Saturday, November 12, 2011

What Does Normal Feel Like Again?

I had the evening off from work yesterday and I was extremely thrilled!  First let me tell you that I had a dickens of a week with all of my time devoted to studying for Exam 3 in my “big 7 credit foundational class”.  The content was majority on diabetes and although I felt fairly confident I still wasn’t able to walk away from the exam with a test score any higher than 78%.  Hummmm….not that great of a test score seeing as though I spent lots of time studying.  I think I have a great handle on the whole picture of what I’m studying but still struggling with application.  I wonder if it would serve me best to cut back on my study time and focus on the main points during lecture times.  This seems to be the suckiest part of school for me, ironing out what’s going to work for me and how I’m going to retain what I learn.  Also trying to figure a good way to come up with possible test questions that I could ask myself and using that as a helpful guide when trying to keep in mind the important stuff.

I haven’t given my Nursing Made Incredibly Easy Pathophysiology and Med/Surg. books a fair chance yet. I think these would be a great resource tool; either way back to my Friday break-down.  After I got home from my time at school, I went grocery shopping, and then back home to clean and get a few loads of laundry done.  Later I spent time making homemade pizza for me and the hubby.  Both our kids had previous plans to sleep over at their friends’ houses, so we watched TV and movies.  Nothing brought me more pleasure than feeling normal for a while.  So easily I get caught up in studying/working/thinking nurse-like that I forget to make time to just be me. 

Does anyone else suffer from feeling off kilter when it comes to being totally consumed by something?  I want to be the best nurse possible, trying to take care of patients and making them feel better, but if I can’t understand and get a grasp why the body does the things it does then I’m worried I won't be very helpful.


  1. I can somewhat understand what you mean, but I did not have kids or a spouse when I was in nursing school.
    I think the most important thing is to make sure you have time set aside for yourself, and make sure you TAKE that time out. Down time is crucial or you will burn out before you get through. If hubby is not being supportive, talk with him. Can you study with other people? Sometimes it helps to get other folks viewpoint.ts.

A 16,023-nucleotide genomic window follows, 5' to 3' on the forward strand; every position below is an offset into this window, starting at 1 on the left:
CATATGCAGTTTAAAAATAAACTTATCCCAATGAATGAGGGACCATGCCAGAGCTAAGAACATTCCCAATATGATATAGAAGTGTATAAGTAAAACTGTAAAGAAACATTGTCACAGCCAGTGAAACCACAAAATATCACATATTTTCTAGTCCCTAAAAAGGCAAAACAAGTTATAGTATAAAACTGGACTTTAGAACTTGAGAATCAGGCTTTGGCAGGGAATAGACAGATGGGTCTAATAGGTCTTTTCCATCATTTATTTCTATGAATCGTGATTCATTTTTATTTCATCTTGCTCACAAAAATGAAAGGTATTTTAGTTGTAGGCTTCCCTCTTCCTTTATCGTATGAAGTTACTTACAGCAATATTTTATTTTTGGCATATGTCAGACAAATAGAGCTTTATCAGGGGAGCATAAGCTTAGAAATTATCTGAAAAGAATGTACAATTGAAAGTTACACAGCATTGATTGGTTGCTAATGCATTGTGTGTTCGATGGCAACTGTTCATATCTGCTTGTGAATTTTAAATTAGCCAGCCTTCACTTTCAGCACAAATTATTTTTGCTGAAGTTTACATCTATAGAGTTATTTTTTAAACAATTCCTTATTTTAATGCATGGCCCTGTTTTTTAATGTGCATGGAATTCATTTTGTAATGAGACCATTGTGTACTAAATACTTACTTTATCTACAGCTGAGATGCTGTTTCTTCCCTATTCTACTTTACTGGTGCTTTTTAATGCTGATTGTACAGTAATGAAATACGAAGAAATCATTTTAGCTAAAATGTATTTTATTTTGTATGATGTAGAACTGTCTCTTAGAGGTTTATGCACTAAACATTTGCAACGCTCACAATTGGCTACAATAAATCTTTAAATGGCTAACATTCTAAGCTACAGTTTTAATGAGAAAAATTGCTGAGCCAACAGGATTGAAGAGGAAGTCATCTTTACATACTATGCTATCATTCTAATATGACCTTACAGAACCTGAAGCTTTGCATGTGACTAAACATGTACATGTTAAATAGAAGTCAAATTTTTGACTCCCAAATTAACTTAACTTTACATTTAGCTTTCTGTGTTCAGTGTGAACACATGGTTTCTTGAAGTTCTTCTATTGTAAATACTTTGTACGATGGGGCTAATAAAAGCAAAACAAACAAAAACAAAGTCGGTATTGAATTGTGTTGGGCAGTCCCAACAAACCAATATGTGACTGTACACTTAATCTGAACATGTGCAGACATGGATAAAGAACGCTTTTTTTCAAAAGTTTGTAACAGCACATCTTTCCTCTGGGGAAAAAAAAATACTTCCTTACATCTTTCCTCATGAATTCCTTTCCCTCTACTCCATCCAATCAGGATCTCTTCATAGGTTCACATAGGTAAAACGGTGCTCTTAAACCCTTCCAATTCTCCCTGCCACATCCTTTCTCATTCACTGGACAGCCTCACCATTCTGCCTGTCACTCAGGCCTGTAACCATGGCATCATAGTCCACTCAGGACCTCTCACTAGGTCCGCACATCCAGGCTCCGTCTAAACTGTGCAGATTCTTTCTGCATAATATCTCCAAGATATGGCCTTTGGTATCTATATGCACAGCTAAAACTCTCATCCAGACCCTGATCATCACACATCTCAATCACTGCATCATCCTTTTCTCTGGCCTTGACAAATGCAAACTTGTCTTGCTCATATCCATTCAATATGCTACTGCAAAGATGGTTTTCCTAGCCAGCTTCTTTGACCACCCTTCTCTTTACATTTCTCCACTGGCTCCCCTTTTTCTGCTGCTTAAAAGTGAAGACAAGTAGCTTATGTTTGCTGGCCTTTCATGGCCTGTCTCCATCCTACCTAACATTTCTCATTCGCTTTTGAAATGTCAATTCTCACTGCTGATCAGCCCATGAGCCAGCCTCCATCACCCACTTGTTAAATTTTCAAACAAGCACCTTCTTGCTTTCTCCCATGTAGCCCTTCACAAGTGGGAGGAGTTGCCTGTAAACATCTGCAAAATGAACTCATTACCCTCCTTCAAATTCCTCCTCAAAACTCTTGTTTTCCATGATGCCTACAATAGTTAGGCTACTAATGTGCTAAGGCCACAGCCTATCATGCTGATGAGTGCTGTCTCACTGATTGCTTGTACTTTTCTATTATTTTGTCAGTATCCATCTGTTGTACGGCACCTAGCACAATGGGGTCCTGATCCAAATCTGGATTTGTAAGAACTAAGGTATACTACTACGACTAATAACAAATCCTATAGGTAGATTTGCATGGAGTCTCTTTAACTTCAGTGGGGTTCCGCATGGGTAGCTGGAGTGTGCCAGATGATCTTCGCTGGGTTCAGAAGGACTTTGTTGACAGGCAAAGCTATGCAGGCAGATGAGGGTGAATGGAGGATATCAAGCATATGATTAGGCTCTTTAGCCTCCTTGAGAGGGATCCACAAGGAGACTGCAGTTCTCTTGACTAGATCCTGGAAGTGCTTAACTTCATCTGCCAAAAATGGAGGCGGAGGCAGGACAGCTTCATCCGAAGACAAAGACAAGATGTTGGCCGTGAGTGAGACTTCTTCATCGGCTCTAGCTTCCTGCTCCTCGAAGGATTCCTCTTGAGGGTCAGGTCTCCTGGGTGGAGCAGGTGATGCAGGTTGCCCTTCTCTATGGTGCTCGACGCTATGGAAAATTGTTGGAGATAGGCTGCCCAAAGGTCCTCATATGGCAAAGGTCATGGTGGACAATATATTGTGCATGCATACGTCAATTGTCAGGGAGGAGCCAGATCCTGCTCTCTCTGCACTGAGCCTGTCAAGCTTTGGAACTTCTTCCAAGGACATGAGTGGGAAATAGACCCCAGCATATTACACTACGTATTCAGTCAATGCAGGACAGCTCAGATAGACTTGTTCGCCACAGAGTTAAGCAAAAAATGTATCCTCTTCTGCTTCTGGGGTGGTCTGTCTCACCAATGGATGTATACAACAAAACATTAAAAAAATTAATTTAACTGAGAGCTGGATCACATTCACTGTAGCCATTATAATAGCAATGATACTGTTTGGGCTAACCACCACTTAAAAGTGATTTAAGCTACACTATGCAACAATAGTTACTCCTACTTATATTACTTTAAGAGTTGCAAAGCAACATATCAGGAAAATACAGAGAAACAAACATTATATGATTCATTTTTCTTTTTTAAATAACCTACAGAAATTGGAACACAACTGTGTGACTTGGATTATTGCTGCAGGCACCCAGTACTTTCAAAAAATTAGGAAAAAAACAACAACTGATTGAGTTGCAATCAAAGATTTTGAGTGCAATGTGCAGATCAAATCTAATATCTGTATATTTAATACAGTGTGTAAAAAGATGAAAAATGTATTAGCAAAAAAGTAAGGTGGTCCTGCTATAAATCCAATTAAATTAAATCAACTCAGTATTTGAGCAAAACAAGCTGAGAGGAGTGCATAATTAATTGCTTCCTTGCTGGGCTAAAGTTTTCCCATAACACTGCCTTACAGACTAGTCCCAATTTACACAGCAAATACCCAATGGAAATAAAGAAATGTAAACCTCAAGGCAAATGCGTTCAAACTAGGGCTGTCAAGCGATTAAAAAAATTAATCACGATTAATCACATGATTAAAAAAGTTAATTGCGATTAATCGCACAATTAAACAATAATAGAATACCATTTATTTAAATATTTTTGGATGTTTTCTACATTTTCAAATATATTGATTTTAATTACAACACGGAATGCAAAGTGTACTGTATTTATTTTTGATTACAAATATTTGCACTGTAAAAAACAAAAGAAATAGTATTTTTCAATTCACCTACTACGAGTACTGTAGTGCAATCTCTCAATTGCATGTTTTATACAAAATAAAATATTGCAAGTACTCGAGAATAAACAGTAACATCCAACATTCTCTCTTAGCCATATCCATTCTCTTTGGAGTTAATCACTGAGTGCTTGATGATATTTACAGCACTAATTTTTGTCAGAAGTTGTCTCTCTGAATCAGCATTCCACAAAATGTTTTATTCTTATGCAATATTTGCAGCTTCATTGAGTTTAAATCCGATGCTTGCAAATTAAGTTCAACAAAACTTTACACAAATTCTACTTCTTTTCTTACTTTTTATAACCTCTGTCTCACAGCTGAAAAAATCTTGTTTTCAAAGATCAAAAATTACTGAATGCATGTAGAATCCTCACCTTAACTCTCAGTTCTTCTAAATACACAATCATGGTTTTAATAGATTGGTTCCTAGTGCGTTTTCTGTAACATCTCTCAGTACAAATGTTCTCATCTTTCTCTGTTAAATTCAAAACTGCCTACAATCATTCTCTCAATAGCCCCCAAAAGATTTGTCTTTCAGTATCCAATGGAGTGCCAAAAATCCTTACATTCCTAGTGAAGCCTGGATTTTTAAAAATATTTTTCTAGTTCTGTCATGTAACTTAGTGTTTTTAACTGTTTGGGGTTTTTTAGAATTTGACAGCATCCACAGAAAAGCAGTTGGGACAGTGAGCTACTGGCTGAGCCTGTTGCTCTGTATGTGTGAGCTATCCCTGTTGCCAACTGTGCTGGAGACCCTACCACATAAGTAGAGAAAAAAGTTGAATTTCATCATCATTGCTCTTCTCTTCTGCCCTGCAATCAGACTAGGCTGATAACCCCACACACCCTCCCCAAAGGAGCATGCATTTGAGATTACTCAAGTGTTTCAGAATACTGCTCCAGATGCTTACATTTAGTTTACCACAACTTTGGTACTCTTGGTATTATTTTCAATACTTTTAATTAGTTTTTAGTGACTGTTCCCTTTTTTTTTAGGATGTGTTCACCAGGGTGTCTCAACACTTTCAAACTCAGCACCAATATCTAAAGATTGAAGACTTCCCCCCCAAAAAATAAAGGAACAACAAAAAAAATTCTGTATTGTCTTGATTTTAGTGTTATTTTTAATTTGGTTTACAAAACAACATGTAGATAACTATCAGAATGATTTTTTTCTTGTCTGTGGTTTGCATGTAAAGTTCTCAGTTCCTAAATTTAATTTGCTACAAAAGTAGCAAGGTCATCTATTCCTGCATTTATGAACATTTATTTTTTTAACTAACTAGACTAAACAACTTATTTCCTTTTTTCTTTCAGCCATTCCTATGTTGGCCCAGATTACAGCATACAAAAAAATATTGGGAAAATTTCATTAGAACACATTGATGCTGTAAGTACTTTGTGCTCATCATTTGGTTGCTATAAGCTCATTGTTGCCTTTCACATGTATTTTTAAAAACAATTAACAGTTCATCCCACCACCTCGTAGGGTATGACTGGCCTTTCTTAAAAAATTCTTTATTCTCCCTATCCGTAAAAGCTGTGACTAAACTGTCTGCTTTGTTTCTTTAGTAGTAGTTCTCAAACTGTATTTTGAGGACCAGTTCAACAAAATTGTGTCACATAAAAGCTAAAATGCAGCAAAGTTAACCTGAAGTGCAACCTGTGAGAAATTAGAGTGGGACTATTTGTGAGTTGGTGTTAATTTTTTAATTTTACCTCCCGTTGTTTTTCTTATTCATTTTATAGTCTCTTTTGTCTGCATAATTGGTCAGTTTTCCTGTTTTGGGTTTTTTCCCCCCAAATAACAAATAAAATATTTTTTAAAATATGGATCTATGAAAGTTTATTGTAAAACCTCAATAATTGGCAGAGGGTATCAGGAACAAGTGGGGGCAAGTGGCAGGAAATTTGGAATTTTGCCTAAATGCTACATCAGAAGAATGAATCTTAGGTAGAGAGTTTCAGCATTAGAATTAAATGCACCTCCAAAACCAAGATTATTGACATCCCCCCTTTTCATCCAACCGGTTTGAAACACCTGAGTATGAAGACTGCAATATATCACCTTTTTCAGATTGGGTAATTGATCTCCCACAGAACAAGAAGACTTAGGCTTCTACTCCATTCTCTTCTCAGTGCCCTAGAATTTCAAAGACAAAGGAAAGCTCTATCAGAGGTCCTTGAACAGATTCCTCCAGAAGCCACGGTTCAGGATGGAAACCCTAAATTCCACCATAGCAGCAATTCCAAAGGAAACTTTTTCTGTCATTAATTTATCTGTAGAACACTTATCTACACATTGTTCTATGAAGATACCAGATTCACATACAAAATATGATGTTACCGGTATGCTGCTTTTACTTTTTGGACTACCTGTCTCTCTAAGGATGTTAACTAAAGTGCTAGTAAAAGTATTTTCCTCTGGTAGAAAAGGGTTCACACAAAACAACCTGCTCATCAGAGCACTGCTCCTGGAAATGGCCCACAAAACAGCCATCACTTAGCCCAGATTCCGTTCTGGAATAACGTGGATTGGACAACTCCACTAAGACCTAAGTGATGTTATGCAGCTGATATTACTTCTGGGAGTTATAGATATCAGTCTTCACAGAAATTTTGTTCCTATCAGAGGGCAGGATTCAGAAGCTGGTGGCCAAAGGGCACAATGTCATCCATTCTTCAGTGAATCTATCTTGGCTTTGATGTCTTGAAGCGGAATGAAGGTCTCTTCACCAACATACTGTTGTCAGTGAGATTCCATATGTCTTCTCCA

2. I think you will make a terrific nurse. I already see the qualities that prove that. The studies will eventually fall in place and the applications will make sense. Do spend time with family and unwinding and relaxing. It actually helps the study time.
    Take care and don't doubt yourself! :)

  3. I have that same problem. I'm great at memorizing something, but actually putting it together in a practical application setting, I'm afraid that I'm not going to be good at that. Very nervous in fact. So, although this post isn't that helpful, lol, just know you're not alone :)

  4. Barb, funny thing the following Friday after I posted this I had another exam in another class and spend less than 1/2 the time and scored higher. Even though the second exam was in an easier class I think there's something to be said about the amount of hours I was spending studying.
    CC-thanks for reassuring me and your compliments, I hate feeling/looking/acting dumb and nursing school completely humbles me over and over. I will persevere and encourage as many students as I can along the way.
    Candi-thanks for your empathy, I'm sure you'll do great.

  5. Zazzy I am about to graduate from nursing school in less than 4 tiny suggestion to you is read in your books about the disease process, then read the interventions (if your book gives you nursing diagnosis and interventions and such...this advise was given to me about 3 weeks into my nursing program from a senior and when I did it that way I started making high B's and A's and started to REALLY understand the application as well as what I (as a nurse) should do for my when I am in my final hours of my preceptorship I can actually spit out information to patients and nurses that makes sense...after all we student nurses with kids, husband, full time jobs don't have time to study 100 hours a week...I feel that pain! Good luck with your studies and heres to being a GREAT nurse!